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Power Floating Tips


Power Floating Technique

concrete power floats

A power float is a concrete finishing machine designed to smooth and to some degree level the surface of the concrete to an exceptionally high tolerance.

For the best results a Bartell power float, can finish your concrete to an exceptionally flat, hard and durable surface.

Slight low and high spots can be levelled by the operation of the float, but the concrete should be laid, levelled and compacted using vibration before a float is used. The vibration provides removal of air, which is essential for concrete to achieve full strength and therefore durability.

Power float Options

A key requirement for a power float is its ability to operate reliably and be perfectly balanced. Bartell floats provide a simple method of ensuring that the blades are level and a quick and easy method of adjustment if they become out of line. Floats with poorly aligned blades become unstable, and will make it impossible for the operator to achieve a high tolerance finish.

Our Power floats are available as either petrol or the new diesel option. Engine options vary depending on the size of the float and fuel option. Typically engine sizes vary between 5-10 HP for pedestrian floats to 20-25HP for the larger ride on models.

Floats are available in various sizes. The most popular sizes are:

diameter

suitable for

24” / 0.6 mtr

Edging float used for working through tight areas i.e. doorways in finished buildings

36” / 09 mtr

Standard float used in typical applications such as factories, warehouses, airport hangars, etc

46” / 1.2 mtr

large floor areas such as warehouses where high quality finish is required

BS and European safety standards are becoming ever tighter and regulate a multitude of features available on the float. Triple guard rings, engine cutout switches, and electrical protection are fitted as standard and Bartell and Speedcrete are committed in providing safe and reliable machines.

Blade Selection

Floats can be fitted with a variety of blades or pans depending upon the application.

Floating:

spacer

float blades

used first for floating

float pan

alternative to float blades

Finishing:

finish blades

used for two or more passes for final finish

Combined:

combination blades

one side used for floating, the other side for finishing

power trowel replacement blades

Typically, a pan is used as this simply locks under the finish blades and then is removed for final floating.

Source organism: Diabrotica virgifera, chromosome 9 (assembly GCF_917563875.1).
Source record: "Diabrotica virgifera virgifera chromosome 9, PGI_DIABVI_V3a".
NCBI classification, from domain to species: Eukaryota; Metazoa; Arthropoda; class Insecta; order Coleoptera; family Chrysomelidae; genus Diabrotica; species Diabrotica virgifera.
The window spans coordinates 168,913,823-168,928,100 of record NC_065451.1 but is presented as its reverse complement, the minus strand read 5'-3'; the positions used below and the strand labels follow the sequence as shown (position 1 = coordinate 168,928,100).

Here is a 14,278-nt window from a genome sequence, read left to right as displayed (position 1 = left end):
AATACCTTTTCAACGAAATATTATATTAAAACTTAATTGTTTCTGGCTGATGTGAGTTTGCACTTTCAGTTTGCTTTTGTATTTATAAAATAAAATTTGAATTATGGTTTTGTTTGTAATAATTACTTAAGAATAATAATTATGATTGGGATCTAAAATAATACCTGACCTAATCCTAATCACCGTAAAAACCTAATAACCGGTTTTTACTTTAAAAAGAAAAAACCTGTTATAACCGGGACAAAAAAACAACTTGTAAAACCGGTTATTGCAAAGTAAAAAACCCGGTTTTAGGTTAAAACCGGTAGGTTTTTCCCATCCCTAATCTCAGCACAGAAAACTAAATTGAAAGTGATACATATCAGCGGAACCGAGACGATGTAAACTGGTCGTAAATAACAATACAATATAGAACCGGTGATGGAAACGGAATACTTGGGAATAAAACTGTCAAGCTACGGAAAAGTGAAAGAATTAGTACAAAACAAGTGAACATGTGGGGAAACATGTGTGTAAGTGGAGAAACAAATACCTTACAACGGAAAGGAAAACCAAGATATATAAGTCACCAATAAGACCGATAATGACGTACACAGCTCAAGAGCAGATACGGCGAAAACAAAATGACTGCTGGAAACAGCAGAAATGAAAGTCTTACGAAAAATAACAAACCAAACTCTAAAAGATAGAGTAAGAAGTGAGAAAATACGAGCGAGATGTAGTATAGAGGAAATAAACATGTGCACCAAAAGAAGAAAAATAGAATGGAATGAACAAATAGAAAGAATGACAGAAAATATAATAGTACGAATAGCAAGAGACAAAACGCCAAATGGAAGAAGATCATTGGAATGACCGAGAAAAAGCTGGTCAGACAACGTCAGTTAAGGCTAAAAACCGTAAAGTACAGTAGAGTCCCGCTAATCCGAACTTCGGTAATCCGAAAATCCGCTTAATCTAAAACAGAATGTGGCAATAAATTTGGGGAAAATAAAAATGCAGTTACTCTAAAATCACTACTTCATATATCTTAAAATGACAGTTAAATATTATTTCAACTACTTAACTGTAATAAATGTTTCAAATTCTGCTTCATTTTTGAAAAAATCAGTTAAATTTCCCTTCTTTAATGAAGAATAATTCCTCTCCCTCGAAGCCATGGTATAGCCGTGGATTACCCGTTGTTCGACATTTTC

Combination blades are normally only used on small contracts where a high quality finish is required but not ‘super flat’ finish would be needed. Using two types of blade usually ends up cheaper.

Timing & Methods

It is essential that the floating is started at the correct time. The operator must wait until the concrete is hard enough to hold the weight of the float and the operator.

A useful mark when considering when to begin is when the operator leaves about 3mm footprints when standing upon the surface. This is because if the concrete is too wet the machine will simply tear up the surface and indeed if it is too dry the machine will not be able to trim high spots and fill lows effectively.

As discussed in the blade choice there are typically two stages to a complete job.

Stage 1: Floating
The float is fitted with either float blades or a float pan. In the example below floating starts at the top of the slab and moves top to bottom. The operator walks backwards and thus the float removes any footprints of the operator. The slab should be given an initial pass and the speed should be consistent and slow.


The float blades for this stage should be flat to create suction between float blade and concrete surface. At this stage circular marks will be left on the surface. These should not be light marks, and will be removed on the second stage. The float should pass over any form work in place to ensure level joints.

Stage 2: Finishing
Once the surface has been 'floated', the blades of the float are changed or the floating pan is simply removed to reveal the finishing blades. The finishing stage should be started when the surface has dried, and walking over the surface leaves no indents. A good gauge is when the operator can place his hand on the concrete surface and cement is not left on his hand.

For the finishing pass the blades are angled to suit the concrete, increasing the angle after each pass - an angle of around 5-10º is usual, the steeper the angle the harder the finish. Several passes with the finish blades may be required to achieve the specified finish.

Caution!

Extreme care must be taken at both stages of floating to ensure that all areas of the concrete are covered by the float. In most cases hand floating the edges, joints around obstructions and at walls should be done prior to floating. Speedcrete provides a variety of tools for this purpose. This ensures that no large high spots are evident as the power float will not take off excessively large high points is the bay.

Where tolerance is critical, either our lightweight or heavy duty Bumpcutter should be passed over the surface to trim high spots and to aid quicker completion of the job.

A warmish dry day with slight wind yields an ideal curing environment. As you are probably aware a cold wet day is not recommended for laying concrete but sometimes unavoidable!

There is no substitute for good quality concrete, care in preparing the formwork, correct compaction, initial levelling and care and patience in the final finishing of all the surface area.

Please browse our products section for details of tools that perform these jobs.

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